@scatteh316: It's still a decent GPU today by every single measure. At 1080p it holds up fine in every game that comes out. We're at a period of stagnation since the PS4/Xbox One's GPUs are so weak. Developers aren't really pushing the baseline visual quality higher due to the fact that the consoles simply can't run it.
Wasdie's forum posts
@Wasdie: no, he actually meant that this new technology doesn't improve graphics very much yet is very expensive and some PC gamers are hyping it despite of this.
Well the new technology does improve graphics quite a bit, if you're dumb enough to build a game specifically for that hardware with Nvidia's priority system.
Beyond that it's not on hardware companies to make better graphics, but rather to just build more powerful hardware. Hardware companies don't write the software that actually produces the image.
Hardware companies are in a bind. Yes there is specific hardware that *can* be used to aid the graphic programmers, but often that's going to be very specific for an individual task and not be backwards compatible with older cards so the vast majority of graphic programmers will not utilize the specific hardware as they don't want to make a renderer that only works with the absolute latest GPUs. Despite this, Nvidia still pushes forward with some of those things maybe if only to try to persuade the future direction of graphics rendering. Realtime ray tracing is better than rasterisation from a pure image quality perspective. That's not really debateable. It's just that the performance of such rendering is abysmal compared to rasterisation, which can get you 90% as close to ray tracing in terms of image quality.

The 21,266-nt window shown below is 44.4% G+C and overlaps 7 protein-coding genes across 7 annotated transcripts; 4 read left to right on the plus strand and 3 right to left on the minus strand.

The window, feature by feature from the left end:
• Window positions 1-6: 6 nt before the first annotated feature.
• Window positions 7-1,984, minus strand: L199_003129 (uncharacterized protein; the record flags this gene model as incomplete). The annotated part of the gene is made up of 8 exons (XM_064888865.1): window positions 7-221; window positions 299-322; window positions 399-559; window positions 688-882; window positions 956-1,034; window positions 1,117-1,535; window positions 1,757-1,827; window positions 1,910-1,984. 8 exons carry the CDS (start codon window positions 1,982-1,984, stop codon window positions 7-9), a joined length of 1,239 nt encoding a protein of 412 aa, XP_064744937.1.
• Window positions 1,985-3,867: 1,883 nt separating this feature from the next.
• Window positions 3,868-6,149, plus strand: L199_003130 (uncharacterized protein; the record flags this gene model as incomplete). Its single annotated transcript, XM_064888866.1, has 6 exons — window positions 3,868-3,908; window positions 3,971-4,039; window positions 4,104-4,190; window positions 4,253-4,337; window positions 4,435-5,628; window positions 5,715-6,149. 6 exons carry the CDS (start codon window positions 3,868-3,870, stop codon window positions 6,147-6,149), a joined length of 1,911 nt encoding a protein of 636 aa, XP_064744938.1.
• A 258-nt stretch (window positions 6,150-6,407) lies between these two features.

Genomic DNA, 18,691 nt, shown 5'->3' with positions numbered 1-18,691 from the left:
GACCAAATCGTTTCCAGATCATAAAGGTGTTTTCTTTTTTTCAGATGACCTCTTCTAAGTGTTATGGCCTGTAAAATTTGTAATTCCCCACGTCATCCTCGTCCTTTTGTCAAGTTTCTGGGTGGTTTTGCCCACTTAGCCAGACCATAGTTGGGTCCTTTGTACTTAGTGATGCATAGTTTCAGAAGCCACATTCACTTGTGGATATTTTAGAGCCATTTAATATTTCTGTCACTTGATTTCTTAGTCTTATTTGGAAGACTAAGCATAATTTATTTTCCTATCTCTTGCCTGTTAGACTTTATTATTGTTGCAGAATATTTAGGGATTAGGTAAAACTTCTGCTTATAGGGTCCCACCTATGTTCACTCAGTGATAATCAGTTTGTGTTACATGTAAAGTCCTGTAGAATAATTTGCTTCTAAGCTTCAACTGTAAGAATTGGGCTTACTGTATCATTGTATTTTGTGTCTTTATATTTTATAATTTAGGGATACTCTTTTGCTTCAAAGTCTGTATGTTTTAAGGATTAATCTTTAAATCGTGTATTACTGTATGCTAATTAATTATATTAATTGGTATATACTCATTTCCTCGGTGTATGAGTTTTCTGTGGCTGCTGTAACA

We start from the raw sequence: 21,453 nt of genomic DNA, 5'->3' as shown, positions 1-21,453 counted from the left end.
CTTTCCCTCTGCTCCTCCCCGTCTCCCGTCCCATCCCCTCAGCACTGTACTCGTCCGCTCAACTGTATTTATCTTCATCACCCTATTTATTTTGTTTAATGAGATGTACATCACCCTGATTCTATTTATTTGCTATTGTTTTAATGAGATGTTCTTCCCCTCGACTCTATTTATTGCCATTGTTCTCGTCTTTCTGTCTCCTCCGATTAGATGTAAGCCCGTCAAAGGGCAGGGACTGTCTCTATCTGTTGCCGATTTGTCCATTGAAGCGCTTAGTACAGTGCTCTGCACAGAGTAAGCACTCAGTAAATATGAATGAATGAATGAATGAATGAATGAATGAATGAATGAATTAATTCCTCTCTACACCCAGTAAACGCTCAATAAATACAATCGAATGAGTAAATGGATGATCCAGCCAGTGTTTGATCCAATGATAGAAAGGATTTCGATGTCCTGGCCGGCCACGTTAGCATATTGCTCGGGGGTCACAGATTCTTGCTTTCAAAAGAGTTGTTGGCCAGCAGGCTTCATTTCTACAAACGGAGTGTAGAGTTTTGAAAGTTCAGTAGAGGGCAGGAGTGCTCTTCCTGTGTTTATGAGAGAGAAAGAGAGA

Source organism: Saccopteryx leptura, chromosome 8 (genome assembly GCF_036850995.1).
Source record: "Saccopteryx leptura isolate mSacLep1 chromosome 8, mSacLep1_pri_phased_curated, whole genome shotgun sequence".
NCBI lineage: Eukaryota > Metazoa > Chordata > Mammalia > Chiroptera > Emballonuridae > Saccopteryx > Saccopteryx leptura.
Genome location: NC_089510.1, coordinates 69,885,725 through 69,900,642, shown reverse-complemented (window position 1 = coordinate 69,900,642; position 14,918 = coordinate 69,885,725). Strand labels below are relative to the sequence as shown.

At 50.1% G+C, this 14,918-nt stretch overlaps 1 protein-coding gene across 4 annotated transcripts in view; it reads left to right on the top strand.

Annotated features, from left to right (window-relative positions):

The new cards are expensive mainly because they can be thanks to crypto miners, but they are going to be significantly more powerful than the current run of Nvidia high end cards. So I still don't get what his point is. Everybody considers these really expensive, nobody is disagreeing with that. How does this "expose" PC gamers?
I'm trying to get your logic here. The PC gamers are exposed because graphic cards are expensive? Were you expecting a hardware company to change gaming completely? There's already nothing the console's do hardware wise that PC's haven't been doing for years before the release of the consoles. Are you harboring some notion that the next generation of console is going to be some massive innovation? Are you really expecting $400-$500 hardware to somehow have leaps and bounds more powerful than the top-of-the-line PC stuff which is impractical to put in consoles?
What's your line of thinking here?
No game is ever going to use Nividia's proprietary Ray Tracing unless it's implemented as an alternative rendering API to DX or Vulkan. Even in that case I would bet it would be sponsored by Nvidia.
Put it this way. Until there is a graphics rendering API that's not specifically tied to a brand of graphic cards, raytracing specific hardware that can be accessed by said API is Nvidia, AMD, and Intel GPUs (cpus now, but Intel is making a GPU), and the consoles have these GPUs, we will NOT see a major game with raytracing options. We may see very small indie titles sponsored by Nvidia or done by little teams purely as a proof-of-concept, but raytracing isn't realistic for at least 20 years.
Anybody arguing anything about raytracing needs to come back to reality. PCs aren't going to be using this tech for a decade at the minimum and we won't see any developer wasting time on their multiplatform game with a renderer 2/3rds of the playerbase can't even use (and probably even less within the remaining PC gamer pool).
It's super cool tech, but that's about it. It's not practical in the slightest.
They haven't added any bullshit to Windows 10 that prevents gaming and have been keeping up DirectX to keep it modern. I say they do enough.